Consolidated cases in Cincinnati-based court of appeals could fast-track case to Supreme Court level.

Jacqui Fatka, Policy editor

February 24, 2016

3 Min Read
Appeals court to hear WOTUS case

The Sixth Circuit Court of Appeals announced that it will hear challenges to the Environmental Protection Agency's and U.S. Army Corps of Engineers’ waters of the U.S. (WOTUS) rule, which expands jurisdictional scope of the Clean Water Act.

The court, based in Cincinnati, Ohio, was the same court that created a nationwide injunction on the rule in 2015. That stay will continue as the court considers the case.

Because of uncertainty about whether the agencies’ adoption of the clean water rule is permissible, parties challenging the rule have filed petitions in both district courts and circuit courts across the country. Many of the petitions were transferred to the sixth circuit for consolidation.

The court document states that many of the petitioners and other parties now move to dismiss the very petitions they filed invoking this court’s jurisdiction, contending the appeals court lacks jurisdiction to review the WOTUS rule. However, the two judges commenting on the appeal said the court does actually have precedent to decide on the case and denied motions to dismiss the case.

California-based attorney Paul Beard of Alston & Bird’s Environment, Land Use & Natural Resources Practice Group said, “By the plain terms of the Clean Water Act, this litigation belongs in the district courts, not in the appeals courts.”

He explained that because all Clean Water Act lawsuits relate to permitting, any rule that relates to permitting would have to start in an appeals court. He expects there to be an en banc review – a session where a case is heard before all the judges of a court – to review prior precedence in this area and draw better lines between those where a dispute should originate in district court and those that should originate in an appeals court.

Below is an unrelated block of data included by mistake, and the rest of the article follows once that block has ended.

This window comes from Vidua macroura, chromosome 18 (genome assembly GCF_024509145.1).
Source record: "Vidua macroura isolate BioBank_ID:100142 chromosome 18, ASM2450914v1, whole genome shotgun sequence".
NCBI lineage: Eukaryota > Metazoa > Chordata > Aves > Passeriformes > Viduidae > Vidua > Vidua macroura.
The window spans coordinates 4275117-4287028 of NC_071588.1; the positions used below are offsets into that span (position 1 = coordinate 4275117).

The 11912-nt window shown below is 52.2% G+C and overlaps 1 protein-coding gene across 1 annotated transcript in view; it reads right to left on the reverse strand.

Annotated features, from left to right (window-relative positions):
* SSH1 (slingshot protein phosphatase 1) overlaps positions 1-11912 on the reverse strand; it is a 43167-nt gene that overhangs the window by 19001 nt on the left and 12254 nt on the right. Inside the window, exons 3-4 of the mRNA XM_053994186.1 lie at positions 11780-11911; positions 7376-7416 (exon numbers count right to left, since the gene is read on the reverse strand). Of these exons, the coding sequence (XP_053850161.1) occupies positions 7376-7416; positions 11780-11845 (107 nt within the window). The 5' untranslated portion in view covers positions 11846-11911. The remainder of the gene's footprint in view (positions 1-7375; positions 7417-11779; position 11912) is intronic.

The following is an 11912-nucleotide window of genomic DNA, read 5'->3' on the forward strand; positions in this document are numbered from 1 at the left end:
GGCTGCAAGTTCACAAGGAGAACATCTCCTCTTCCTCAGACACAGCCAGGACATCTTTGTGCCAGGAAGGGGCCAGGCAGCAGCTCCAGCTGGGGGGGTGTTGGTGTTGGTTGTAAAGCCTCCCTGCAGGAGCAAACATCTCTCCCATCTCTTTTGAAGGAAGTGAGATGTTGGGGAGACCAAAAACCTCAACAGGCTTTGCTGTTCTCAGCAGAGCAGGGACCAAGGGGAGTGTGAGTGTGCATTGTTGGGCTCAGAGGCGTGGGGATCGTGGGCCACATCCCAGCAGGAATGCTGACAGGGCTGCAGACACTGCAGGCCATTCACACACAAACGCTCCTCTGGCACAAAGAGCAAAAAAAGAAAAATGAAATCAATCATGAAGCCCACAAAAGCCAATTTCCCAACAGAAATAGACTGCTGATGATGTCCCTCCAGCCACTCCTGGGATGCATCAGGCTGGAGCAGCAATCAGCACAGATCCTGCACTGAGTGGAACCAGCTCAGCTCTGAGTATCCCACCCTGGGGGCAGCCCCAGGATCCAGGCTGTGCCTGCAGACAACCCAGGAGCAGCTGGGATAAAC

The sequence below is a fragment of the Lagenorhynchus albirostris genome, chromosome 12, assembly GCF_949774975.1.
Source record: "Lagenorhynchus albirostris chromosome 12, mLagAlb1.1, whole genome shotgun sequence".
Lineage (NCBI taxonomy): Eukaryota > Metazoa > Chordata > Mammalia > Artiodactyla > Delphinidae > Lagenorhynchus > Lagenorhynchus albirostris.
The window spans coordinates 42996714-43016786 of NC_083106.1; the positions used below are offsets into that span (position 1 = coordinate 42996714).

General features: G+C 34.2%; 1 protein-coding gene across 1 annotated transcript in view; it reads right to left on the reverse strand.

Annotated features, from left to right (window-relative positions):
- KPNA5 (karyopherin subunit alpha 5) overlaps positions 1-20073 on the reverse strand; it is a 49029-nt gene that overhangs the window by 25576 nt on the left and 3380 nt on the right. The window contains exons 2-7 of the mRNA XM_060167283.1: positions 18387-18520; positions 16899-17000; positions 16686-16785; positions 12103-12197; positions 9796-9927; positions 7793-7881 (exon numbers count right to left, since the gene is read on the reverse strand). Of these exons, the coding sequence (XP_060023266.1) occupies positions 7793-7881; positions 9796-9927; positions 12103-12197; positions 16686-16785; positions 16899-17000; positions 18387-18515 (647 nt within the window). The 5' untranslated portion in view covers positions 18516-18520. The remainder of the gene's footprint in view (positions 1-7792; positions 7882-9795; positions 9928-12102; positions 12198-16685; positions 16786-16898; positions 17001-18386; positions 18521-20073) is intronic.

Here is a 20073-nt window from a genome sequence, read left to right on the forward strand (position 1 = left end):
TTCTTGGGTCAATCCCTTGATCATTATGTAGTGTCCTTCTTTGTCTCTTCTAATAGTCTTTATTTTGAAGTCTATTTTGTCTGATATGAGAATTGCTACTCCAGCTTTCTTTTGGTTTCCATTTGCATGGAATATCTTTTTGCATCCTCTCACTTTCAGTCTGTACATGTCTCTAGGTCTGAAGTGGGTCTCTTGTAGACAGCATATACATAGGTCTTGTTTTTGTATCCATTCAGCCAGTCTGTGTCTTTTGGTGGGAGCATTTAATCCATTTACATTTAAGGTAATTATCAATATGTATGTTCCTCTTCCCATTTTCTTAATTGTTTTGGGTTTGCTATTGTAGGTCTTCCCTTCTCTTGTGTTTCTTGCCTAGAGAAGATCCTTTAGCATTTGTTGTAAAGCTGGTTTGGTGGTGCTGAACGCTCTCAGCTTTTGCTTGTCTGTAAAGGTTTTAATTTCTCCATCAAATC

Scott Yager, National Cattlemen’s Beef Assn. (NCBA) environmental counsel, said the preferred court to hear the case was the Fifth District Court in Texas, where NCBA and the Public Lands Council filed their lawsuit challenging the rule and the agency’s rule-making procedures. Yager said starting in district courts allows the case to trickle up through the appellate courts and eventually end up at the Supreme Court. If it remains in place, the sixth circuit track will collect all of the cases and conduct them as one complete case.

Yager said there is reason for optimism as the original two judges who issued the nationwide injunction previewed on the merits of the case and outlined the serious procedural flaws in the rule-making process and questioned whether the final rule met the requirements called for by Justice Kennedy in previous court cases EPA used as a justification for the need of the rule.

Beard said the appeals court's decision to decide the merits of the challenge puts it on a faster track to the U.S. Supreme Court, where, because of the rule’s national importance, this case will almost certainly land. 

“With Justice Scalia’s untimely passing, the court’s 5-4 balance in favor of robust review of sweeping environmental rules — like the WOTUS rule — is no more, and in the near time, it is not clear that the votes exist on the High Court to make the right decision and set aside the rule,” Beard said.

However, if the appeals court confirms essentially what it identified in its injunction and overturns the rule, a 4-4 decision by the Supreme Court could actually create a situation where the lower court’s ruling would stand. If going off the comments made by the judges in this circuit up to this point, this could bring about the outcome desired by the agriculture industry.

About the Author(s)

Jacqui Fatka

Policy editor, Farm Futures

Jacqui Fatka grew up on a diversified livestock and grain farm in southwest Iowa and graduated from Iowa State University with a bachelor’s degree in journalism and mass communications, with a minor in agriculture education, in 2003. She’s been writing for agricultural audiences ever since. In college, she interned with Wallaces Farmer and cultivated her love of ag policy during an internship with the Iowa Pork Producers Association, working in Sen. Chuck Grassley’s Capitol Hill press office. In 2003, she started full time for Farm Progress companies’ state and regional publications as the e-content editor, and became Farm Futures’ policy editor in 2004. A few years later, she began covering grain and biofuels markets for the weekly newspaper Feedstuffs. As the current policy editor for Farm Progress, she covers the ongoing developments in ag policy, trade, regulations and court rulings. Fatka also serves as the interim executive secretary-treasurer for the North American Agricultural Journalists. She lives on a small acreage in central Ohio with her husband and three children.

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